When we began the study, three out of the group of seven didn't own a Bible nor had they ever opened one, so we bought them each a copy. None of the seven had ever read more than small excerpts. One woman says she's Jewish and goes to Temple but didn't know where to find the Old Testament in the Bible. She has skipped Temple for the past month to be a part of this study that she says "is more interesting than Temple." Other comments and questions include:

"It keeps me up at night."

"I never knew Jesus was a real person. I always thought He was like Santa Claus."

"If Jesus came to earth once, do you suppose He'll come again?"

"I want to have the Holy Spirit but I don't know how to get it."

"I feel like I'm being sewn into this Book. Like I've always known it somehow but have never actually heard it."

"I'm being enlightened."

"What does it mean to follow Jesus?"

If someone were to invite me to a study of The Iliad I would certainly make comments that would seem foolish to scholars of classic literature. What we, as Christians, need to understand is that ignorance of classic literature may keep me out of the great conversation to some extent but it won't keep me out of heaven. Basic knowledge of the Bible is critical to understanding why we exist.

Our study group had a very sad but helpful object lesson on the parable of the sower when the woman who was most excited to begin the study told me just three weeks into it, "I won't be there. My heart's not in it any more." The night we initially read the parable in chapter four, I was met with seven blank stares. After this lady left the group, we revisited the parable and I'm sure I saw a few hovering light bulbs. It's always encouraging to see God's word come to life, even when it means disappointment on an earthly level.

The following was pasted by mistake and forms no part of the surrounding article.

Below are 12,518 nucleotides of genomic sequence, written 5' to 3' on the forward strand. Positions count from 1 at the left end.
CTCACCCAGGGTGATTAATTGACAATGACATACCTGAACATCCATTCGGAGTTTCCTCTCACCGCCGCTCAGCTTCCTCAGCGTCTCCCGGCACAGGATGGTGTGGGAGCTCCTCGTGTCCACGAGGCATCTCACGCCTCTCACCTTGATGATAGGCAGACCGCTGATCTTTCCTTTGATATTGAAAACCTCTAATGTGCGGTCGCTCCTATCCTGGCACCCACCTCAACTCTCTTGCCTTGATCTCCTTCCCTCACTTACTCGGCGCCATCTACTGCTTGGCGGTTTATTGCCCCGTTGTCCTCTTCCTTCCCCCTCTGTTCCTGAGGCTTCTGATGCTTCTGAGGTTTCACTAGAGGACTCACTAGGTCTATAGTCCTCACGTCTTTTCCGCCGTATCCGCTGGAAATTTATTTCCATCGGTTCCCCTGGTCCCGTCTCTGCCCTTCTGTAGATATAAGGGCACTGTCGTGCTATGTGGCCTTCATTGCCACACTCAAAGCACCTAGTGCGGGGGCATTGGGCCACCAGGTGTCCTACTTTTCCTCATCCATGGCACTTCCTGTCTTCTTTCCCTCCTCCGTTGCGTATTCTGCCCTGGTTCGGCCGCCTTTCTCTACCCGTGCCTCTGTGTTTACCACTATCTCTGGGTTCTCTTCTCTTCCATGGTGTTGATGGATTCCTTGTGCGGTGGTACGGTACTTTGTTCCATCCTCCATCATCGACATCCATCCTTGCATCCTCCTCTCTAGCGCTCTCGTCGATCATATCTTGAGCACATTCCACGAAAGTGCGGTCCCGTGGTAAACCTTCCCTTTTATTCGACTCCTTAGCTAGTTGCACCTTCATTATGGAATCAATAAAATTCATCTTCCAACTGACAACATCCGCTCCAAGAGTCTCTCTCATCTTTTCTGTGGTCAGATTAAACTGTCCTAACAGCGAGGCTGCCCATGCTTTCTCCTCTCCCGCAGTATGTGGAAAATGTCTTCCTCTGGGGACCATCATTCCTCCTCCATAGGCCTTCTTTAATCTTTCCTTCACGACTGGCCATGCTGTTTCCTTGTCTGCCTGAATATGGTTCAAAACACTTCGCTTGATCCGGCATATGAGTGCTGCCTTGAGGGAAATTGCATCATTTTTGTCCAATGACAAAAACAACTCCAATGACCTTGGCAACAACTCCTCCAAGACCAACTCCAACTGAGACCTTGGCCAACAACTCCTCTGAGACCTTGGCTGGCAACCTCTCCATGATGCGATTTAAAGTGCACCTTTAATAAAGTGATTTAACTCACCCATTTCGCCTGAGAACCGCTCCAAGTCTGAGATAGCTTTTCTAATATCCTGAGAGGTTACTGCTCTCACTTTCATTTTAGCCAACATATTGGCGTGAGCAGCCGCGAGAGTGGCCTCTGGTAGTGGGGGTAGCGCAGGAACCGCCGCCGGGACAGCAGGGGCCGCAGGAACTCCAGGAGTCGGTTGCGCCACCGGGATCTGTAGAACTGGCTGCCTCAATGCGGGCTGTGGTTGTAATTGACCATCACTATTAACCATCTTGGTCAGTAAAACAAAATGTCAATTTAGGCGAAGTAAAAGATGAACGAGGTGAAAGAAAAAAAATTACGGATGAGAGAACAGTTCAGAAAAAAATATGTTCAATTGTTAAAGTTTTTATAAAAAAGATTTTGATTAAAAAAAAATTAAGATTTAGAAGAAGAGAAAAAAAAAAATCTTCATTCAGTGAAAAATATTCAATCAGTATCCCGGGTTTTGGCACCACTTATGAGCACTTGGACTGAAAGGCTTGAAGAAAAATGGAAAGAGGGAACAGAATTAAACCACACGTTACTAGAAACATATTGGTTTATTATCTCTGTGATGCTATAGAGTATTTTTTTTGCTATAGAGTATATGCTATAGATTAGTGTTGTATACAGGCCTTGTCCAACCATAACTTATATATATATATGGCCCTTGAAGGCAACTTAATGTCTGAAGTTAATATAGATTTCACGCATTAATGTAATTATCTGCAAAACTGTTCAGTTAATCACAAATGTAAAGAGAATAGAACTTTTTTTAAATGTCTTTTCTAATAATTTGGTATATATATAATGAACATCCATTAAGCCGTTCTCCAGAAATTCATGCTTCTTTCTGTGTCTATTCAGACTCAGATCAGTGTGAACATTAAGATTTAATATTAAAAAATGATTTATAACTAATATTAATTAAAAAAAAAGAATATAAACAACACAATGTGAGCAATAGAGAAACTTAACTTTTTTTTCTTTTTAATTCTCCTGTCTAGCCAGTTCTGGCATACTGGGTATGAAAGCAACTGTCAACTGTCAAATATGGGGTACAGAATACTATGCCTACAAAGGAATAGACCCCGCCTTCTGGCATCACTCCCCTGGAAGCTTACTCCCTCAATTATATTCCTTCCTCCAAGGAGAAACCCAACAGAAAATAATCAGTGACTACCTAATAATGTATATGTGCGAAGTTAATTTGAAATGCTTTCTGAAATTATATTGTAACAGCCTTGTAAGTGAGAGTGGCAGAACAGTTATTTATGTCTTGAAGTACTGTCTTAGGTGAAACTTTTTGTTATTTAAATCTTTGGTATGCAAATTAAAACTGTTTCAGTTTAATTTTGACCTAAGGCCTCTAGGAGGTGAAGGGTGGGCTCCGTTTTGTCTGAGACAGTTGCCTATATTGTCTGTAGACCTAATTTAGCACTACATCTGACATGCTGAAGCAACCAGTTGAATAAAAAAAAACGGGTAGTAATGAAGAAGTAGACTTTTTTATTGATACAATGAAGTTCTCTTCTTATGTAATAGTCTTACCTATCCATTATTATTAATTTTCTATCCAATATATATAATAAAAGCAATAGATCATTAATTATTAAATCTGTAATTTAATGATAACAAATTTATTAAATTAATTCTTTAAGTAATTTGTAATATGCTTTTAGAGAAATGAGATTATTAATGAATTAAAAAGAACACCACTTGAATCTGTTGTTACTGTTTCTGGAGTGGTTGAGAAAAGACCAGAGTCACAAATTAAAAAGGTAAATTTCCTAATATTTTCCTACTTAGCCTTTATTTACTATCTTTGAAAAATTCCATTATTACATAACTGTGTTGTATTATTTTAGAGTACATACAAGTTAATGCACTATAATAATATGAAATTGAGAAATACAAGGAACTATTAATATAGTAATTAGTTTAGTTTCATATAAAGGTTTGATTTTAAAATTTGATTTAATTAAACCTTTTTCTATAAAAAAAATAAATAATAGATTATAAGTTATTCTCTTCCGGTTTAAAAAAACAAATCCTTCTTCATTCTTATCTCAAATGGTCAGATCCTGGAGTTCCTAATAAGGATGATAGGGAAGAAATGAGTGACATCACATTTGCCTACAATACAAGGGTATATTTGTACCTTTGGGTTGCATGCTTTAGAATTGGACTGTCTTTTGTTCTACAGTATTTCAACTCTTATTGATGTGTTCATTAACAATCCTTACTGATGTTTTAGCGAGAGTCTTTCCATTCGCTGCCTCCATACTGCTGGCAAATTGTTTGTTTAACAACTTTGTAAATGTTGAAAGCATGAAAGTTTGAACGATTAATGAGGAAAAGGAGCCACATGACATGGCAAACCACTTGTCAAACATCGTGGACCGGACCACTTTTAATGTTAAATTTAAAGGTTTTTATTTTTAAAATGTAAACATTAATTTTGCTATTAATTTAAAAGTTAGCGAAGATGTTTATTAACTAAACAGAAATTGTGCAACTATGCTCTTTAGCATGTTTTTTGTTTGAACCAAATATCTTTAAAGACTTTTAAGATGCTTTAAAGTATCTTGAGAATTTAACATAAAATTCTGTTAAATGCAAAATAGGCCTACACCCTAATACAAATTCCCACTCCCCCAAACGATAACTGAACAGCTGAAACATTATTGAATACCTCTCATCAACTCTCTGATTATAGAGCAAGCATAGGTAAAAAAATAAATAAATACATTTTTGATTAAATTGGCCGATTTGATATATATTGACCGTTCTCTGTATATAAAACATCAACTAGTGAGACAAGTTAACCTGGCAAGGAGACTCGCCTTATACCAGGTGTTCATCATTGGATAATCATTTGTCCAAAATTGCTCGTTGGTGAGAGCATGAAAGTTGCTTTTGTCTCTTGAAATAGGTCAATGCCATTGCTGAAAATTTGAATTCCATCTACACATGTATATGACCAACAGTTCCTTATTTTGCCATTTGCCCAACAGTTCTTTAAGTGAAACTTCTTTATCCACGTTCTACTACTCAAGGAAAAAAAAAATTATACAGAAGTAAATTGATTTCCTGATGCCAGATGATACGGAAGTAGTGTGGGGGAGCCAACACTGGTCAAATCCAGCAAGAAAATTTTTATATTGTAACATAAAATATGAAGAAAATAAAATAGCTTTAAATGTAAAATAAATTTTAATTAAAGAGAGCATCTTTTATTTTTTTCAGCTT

Our family must have the best job in the world - not to convince people to become Christians but to share God's love and truth with them and let them decide what to do with it. If everyone in the United States already knew what the Bible said, as that good-intentioned mom clearly assumed, I would agree that we should move on to other unreached parts of the world, but it seems that is not the case. I'll let you judge the need for local missionaries by the feedback we've gotten in this study.

Tuesday, May 31, 2011

Skipping Stones

At our last barbecue I invited seven women to read the book of Mark with me. Sunday afternoon was the third of those studies and, I must say, I am enjoying it. Questions and comments from people who have never read the Bible are very refreshing. The first two studies were at our house but we decided to have a barbecue after this week's class with all the families, so Terry and Maria graciously hosted the event. Their place is bigger and more conducive to large gatherings.

You've seen their patio before:
And you've seen the kids playing at their house:
But here's something you haven't seen:
This is a picture of the guys repairing a sprinkler pump that was damaged when the kids threw rocks into the pond behind Terry and Maria's house. Skipping stones is normally a great activity for kids but the water had receded and the pipes were unusually exposed. As a result, these guys spent a good portion of the evening appeasing an upset neighbor.

In a house church environment with this many children (seventeen at this event), there are relatively few gatherings that don't result in some material damage. At times it's been a challenge to stay focused on what's really at stake here - not just material goods but living, breathing people. In a world that largely values money and stuff above human beings, we strive to offer a refuge where God's priorities and values are paramount. In doing so, we hope to introduce our friends to what life is really about and to share it with them the way it has always been intended to be - in relationship with each other and with God.